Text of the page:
CEO 83-88 -- December 15, 1983
FINANCIAL DISCLOSURE; SUNSHINE AMENDMENT
APPLICABILITY OF FINANCIAL DISCLOSURE LAW TO CRUISE RECEIVED FROM CRUISE COMPANY
To: (Name withheld at the person's request.)
Where an elected constitutional officer is given a cruise, compliments of the cruise company as a quid pro quo for services rendered by his tour businesses, the cruise company should be disclosed as a source of income, and the value of the cruise should be reported, if it exceeds $1,000, on Form 6, Full and Public Disclosure of Financial Interests. The value of the cruise would be the advertised cost to the general public.
In filing financial disclosure, how are you, a County Commissioner, to report a cruise which was given to you by a cruise company for services rendered by your tour businesses?
In your letter of inquiry you advise that you are a member of the Monroe County Board of County Commissioners and that as a businessman, you are involved with cruise ships in the Port of Key West. You also advise that recently you took a VIP cruise compliments of the cruise company, except for taxes, boarding fees, etc. You advise that this was a trade-off with the cruise company for services rendered by your companies, as you are in the tour business. Therefore, you do not consider this a gift, but rather a quid pro quo concerning a business relationship. You question how the cruise should be disclosed.
Elected public officials are required to report gifts which are worth in excess of $25 on Commission on Ethics Form 7 under Section 111.011, Florida Statutes (1981). As this requirement is not part of the disclosure law contained in Part III of Chapter 112, Florida Statutes, or of the Sunshine Amendment, Article II, Section 8, Florida Constitution, we are not authorized to render opinions concerning that gift disclosure provision. You may wish to contact the Attorney General in this regard. However, we note that the Attorney General has opined that only items received which are gratuitous in nature are to be reported under Section 111.011; items such as an honorarium or other compensation which represents a valid quid pro quo are not required to be disclosed on this form. AGO 071-25, AGO 073-386, and AGO 074-167.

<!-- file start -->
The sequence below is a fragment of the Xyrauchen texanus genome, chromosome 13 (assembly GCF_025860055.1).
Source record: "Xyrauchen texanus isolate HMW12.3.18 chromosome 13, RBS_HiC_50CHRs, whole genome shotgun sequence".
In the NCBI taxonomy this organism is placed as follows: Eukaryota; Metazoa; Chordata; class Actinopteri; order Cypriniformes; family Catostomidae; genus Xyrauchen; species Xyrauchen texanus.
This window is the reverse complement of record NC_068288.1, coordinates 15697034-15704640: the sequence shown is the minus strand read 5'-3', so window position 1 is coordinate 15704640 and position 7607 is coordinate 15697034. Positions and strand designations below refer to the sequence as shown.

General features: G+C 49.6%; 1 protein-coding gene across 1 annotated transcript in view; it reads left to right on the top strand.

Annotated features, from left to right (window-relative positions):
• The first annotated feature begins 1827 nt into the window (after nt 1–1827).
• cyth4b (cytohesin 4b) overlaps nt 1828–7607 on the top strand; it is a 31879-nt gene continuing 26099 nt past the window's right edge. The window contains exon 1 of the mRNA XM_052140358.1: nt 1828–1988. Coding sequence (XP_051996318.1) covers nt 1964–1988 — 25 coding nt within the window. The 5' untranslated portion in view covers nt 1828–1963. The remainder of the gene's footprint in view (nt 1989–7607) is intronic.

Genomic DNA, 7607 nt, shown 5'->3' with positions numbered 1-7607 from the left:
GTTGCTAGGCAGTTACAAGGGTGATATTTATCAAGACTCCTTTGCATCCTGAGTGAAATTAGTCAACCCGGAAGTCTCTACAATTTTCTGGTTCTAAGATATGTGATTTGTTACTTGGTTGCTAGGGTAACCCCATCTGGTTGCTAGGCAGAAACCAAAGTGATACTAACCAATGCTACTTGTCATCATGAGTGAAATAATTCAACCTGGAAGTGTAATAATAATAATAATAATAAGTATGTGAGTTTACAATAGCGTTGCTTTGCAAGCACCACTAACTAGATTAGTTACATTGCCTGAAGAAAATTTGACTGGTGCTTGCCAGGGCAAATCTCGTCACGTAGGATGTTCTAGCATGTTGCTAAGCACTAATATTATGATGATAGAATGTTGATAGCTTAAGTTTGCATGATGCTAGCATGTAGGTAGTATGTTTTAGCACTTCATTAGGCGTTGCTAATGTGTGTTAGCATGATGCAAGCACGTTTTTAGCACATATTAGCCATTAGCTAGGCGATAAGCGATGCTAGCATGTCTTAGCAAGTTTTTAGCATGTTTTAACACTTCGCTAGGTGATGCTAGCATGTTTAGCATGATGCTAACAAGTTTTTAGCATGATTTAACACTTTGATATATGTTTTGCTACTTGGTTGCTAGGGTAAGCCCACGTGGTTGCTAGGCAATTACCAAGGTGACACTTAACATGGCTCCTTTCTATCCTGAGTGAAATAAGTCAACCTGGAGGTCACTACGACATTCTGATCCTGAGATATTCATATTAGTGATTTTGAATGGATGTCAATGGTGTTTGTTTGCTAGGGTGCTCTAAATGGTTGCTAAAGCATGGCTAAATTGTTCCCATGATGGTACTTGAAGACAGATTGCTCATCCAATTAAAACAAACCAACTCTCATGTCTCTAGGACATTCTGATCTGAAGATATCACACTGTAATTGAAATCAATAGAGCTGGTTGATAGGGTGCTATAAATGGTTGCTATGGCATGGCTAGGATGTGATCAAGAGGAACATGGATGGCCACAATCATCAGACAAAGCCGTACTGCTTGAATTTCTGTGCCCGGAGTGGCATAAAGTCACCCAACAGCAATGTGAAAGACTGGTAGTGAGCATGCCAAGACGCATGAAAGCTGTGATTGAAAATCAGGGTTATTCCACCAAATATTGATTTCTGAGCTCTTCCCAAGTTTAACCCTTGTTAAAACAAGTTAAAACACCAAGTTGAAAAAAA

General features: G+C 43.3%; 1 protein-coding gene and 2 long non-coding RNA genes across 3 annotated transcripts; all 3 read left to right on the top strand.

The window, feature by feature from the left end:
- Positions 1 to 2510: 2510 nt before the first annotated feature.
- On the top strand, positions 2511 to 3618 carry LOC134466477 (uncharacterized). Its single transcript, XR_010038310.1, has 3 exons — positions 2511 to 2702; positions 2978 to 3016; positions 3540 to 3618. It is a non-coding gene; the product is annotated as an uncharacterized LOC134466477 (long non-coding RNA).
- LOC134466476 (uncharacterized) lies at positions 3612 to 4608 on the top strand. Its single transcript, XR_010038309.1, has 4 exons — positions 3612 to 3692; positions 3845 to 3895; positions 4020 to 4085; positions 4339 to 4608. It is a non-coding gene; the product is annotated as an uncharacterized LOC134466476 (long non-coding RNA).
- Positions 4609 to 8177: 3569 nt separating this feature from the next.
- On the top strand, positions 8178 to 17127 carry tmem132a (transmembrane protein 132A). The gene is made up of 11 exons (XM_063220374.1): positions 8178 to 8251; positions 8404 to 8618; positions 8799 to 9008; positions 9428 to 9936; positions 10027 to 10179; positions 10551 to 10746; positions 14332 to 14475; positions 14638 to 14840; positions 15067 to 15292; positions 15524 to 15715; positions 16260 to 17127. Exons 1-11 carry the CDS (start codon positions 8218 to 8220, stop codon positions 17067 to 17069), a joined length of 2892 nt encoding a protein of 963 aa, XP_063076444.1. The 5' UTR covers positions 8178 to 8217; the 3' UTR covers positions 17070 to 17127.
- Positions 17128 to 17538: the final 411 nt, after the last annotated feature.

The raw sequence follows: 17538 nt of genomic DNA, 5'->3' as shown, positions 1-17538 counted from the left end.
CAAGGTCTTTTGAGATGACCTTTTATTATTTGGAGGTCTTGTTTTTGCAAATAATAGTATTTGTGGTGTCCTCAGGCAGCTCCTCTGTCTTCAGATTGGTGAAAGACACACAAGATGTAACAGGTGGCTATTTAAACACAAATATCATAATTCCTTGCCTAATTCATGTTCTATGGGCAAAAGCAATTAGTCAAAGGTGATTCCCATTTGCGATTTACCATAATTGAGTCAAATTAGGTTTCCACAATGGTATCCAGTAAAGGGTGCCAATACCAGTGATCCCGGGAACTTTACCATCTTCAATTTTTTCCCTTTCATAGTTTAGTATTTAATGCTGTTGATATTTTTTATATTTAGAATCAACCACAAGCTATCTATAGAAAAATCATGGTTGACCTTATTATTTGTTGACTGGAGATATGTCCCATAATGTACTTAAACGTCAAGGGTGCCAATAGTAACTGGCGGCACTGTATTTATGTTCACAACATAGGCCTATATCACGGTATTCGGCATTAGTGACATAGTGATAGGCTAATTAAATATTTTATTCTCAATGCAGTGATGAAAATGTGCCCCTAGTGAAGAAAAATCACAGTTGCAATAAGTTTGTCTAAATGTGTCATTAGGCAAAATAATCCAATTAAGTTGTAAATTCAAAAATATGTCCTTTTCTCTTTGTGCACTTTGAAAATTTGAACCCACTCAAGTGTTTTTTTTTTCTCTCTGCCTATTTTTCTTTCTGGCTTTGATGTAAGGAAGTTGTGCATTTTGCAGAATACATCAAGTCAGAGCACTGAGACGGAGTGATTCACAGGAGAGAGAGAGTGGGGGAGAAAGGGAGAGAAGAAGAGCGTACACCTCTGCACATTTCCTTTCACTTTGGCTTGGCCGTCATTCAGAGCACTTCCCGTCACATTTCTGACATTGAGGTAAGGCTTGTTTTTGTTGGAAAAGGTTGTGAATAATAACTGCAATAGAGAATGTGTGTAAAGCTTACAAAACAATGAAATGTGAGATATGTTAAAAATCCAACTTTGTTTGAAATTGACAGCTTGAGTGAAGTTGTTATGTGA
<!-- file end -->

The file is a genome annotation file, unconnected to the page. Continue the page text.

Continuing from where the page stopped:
The income of elected constitutional officers, such as county commissioners, is to be reported under Article II, Sections 8(a) and (h), Florida Constitution, on Commission on Ethics Form 6, which provides the disclosing official with the alternative of filing a copy of his most recent federal income tax return or of filing a sworn statement disclosing sources and amounts of income in excess of $1,000. Our rules provide that the amount of income to be disclosed on this form is to be determined by following federal income tax principles. Commission on Ethics Rule 34-8.06(2) F.A.C.
It appears that a cruise received as a quid pro quo concerning a business relationship would constitute income to the person receiving the cruise. See Patterson v. Thomas, 289 F.2d 108 (5th Cir. 1961), cert. den. 368 U.S. 837 (1961). Under Section 1.61-2(d) of the Treasury Regulations, if services are paid for in exchange for other services, the fair market value of such other services taken in payment must be included in income as compensation; if the services are rendered as a stipulated price, such price will be presumed to be the fair market value of the compensation received in the absence of evidence to the contrary.
Accordingly, we are of the opinion that if you choose to file a sworn statement of sources and amounts of income in excess of $1,000 as part of your Form 6 (Full and Public Disclosure of Financial Interests) instead of filing a copy of your income tax return, you should disclose the cruise company as a source of income and report the value of the cruise if that value exceeds $1,000. In valuing the cruise you should use the advertised cost to the general public and subtract such taxes and boarding fees as you paid, if those amounts are included in the advertised costs of the cruise.